Indigenous inmates need better access to mental health services and drug use services: BC Auditor General
The Provincial Health Services Authority (PHSA) did not consistently provide access to mental health and drug use services to Indigenous peoples in British Columbia’s correctional facilities, according to BC’s Office of the Auditor General.
A statement from Auditor General Michael Pickup’s office said the PHSA – which has been responsible for health care at BC’s 10 correctional facilities since 2017 – “has not been able to confirm whether Indigenous clients entering correctional facilities are receiving the required mental health services.” health and drug use maintained, assessed appropriately, or had discharge plans in place for their discharge.”
A review of 92 Indigenous client files from 2019 to 2021 found gaps in the PHSA’s monitoring and oversight due to the limited capacity of its client health information system and a lack of reviews of client files.
According to Pickup, the system cannot generate detailed reports, making it difficult for employees to assess whether they are providing the required services to everyone who needs them.
“After reviewing these files, we have determined that the PHSA is not fully performing what it is supposed to be doing,” Pickup said in a news conference Thursday. “And frankly, the PHSA needs to take better care of the care of the indigenous people in the correctional facilities.”
The audit found that while health screenings for most Indigenous clients were completed in a timely manner, the PHSA did not consistently conduct comprehensive assessments and detailed care plans, or ensure clients were connected to the services.
Less than half of the Indigenous client records in the sample had a full mental health care plan and/or drug use services. About 80 percent of customers received some services, while about 20 percent received no services.
The audit also found that seven percent of clients in the sample had a layoff plan, while more than half received some form of layoff plan.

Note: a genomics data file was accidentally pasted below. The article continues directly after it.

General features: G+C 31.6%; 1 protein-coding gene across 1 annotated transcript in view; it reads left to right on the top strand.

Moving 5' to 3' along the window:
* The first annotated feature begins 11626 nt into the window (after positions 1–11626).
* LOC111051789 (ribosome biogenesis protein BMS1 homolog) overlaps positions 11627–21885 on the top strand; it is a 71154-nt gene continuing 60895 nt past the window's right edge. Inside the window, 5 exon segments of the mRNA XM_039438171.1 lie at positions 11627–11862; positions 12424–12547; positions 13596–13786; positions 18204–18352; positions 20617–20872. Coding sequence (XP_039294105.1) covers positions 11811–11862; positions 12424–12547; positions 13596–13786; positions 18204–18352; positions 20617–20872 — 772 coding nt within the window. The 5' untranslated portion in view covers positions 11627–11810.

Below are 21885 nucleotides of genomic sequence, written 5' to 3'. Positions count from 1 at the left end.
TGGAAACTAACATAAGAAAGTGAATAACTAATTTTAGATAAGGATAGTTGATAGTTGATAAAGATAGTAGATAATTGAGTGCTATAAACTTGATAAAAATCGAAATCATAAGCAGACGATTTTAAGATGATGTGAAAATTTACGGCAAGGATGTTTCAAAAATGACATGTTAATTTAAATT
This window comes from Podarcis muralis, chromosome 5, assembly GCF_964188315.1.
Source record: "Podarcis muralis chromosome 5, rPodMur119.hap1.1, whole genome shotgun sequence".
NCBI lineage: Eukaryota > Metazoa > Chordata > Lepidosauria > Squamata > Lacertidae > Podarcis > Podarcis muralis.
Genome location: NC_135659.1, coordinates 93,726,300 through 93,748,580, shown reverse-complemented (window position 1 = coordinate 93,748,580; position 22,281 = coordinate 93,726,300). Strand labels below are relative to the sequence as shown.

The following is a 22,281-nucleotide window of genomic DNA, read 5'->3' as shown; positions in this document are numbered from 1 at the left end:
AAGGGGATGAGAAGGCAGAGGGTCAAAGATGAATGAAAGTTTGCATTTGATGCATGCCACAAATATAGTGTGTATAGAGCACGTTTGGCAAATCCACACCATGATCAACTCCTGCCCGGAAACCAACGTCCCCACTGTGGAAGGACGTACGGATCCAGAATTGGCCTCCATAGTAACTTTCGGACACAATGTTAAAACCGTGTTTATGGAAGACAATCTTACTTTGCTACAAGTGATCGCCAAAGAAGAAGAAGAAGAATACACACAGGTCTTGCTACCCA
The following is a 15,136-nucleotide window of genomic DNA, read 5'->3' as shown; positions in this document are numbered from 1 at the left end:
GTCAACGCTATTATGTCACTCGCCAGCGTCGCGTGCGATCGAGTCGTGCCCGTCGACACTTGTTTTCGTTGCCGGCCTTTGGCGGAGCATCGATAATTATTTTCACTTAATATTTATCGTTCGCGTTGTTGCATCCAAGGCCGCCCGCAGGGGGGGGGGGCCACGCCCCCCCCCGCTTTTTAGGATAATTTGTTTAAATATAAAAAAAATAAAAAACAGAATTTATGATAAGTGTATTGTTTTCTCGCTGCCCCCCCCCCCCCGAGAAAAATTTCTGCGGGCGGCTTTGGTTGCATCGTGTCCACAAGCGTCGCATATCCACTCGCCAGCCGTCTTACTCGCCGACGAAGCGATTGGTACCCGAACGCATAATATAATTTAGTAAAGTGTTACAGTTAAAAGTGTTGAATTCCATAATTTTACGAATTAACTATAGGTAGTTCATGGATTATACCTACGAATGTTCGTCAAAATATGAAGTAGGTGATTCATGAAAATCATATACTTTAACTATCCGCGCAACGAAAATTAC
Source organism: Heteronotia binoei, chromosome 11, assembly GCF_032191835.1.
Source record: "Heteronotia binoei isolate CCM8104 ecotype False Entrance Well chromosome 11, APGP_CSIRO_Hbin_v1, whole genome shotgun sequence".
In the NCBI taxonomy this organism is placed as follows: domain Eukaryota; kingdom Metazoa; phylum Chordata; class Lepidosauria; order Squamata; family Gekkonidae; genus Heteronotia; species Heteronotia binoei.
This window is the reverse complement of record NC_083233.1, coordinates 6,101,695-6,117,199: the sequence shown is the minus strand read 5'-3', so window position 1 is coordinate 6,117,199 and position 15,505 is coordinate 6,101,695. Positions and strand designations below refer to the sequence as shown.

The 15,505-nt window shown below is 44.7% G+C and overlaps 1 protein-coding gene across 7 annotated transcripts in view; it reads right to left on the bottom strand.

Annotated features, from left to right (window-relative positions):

When asked if non-Indigenous inmates face similar gaps in mental health and drug use services, Pickup said he couldn’t make that assumption, but the audit raised “fair questions that people might want to ask the health agency.” “.
According to Pickup, tribal peoples are over-represented in correctional facilities, where the effects of colonialism and discrimination are evident.
In 2020-21, on an average day, BC Corrections held about 1,500 people in custody, about 500 of whom identified as Indigenous, according to the Office of the Auditor General. Between 2019 and 2021, around 90 percent of Indigenous men and women in provincial detention had a diagnosed mental health disorder and/or drug use disorder.
Pickup says it’s important to remember that there are real people behind the numbers in his report.
“These are real people, each with individual issues, whether they be substance-related issues or mental health issues or both,” he said. “Each of those people is equally important, and it’s just as important that everyone has that continuum of caring.”
The review includes four recommendations to improve the internal reporting and monitoring of mental health and drug use services in British Columbia’s correctional institutions. PHSA accepted all four recommendations.